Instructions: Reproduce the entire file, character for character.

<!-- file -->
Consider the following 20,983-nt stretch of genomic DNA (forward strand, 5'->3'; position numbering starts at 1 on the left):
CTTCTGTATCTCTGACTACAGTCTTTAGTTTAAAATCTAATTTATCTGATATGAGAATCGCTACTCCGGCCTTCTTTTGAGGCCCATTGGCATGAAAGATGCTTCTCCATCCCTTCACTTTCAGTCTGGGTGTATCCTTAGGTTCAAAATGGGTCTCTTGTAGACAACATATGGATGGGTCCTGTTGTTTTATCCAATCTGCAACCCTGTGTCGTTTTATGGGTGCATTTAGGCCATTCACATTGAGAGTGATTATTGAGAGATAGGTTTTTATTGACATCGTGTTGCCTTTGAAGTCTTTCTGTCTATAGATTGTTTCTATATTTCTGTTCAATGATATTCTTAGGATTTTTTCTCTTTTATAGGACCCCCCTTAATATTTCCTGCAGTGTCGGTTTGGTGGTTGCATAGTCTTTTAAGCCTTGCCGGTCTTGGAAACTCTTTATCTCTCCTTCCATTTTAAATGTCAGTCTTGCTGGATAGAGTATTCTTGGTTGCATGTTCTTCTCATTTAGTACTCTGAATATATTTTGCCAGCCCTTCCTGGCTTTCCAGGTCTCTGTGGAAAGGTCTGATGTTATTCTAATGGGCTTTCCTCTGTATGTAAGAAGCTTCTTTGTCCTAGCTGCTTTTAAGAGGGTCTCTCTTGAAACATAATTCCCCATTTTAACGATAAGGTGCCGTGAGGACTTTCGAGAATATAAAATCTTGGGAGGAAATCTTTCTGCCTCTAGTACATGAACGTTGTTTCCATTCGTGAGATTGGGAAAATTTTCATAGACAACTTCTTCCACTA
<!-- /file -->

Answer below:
Consider the following 20,983-nt stretch of genomic DNA (forward strand, 5'->3'; position numbering starts at 1 on the left):
CTTCTGTATCTCTGACTACAGTCTTTAGTTTAAAATCTAATTTATCTGATATGAGAATCGCTACTCCGGCCTTCTTTTGAGGCCCATTGGCATGAAAGATGCTTCTCCATCCCTTCACTTTCAGTCTGGGTGTATCCTTAGGTTCAAAATGGGTCTCTTGTAGACAACATATGGATGGGTCCTGTTGTTTTATCCAATCTGCAACCCTGTGTCGTTTTATGGGTGCATTTAGGCCATTCACATTGAGAGTGATTATTGAGAGATAGGTTTTTATTGACATCGTGTTGCCTTTGAAGTCTTTCTGTCTATAGATTGTTTCTATATTTCTGTTCAATGATATTCTTAGGATTTTTTCTCTTTTATAGGACCCCCCTTAATATTTCCTGCAGTGTCGGTTTGGTGGTTGCATAGTCTTTTAAGCCTTGCCGGTCTTGGAAACTCTTTATCTCTCCTTCCATTTTAAATGTCAGTCTTGCTGGATAGAGTATTCTTGGTTGCATGTTCTTCTCATTTAGTACTCTGAATATATTTTGCCAGCCCTTCCTGGCTTTCCAGGTCTCTGTGGAAAGGTCTGATGTTATTCTAATGGGCTTTCCTCTGTATGTAAGAAGCTTCTTTGTCCTAGCTGCTTTTAAGAGGGTCTCTCTTGAAACATAATTCCCCATTTTAACGATAAGGTGCCGTGAGGACTTTCGAGAATATAAAATCTTGGGAGGAAATCTTTCTGCCTCTAGTACATGAACGTTGTTTCCATTCGTGAGATTGGGAAAATTTTCATAGACAACTTCTTCCACTA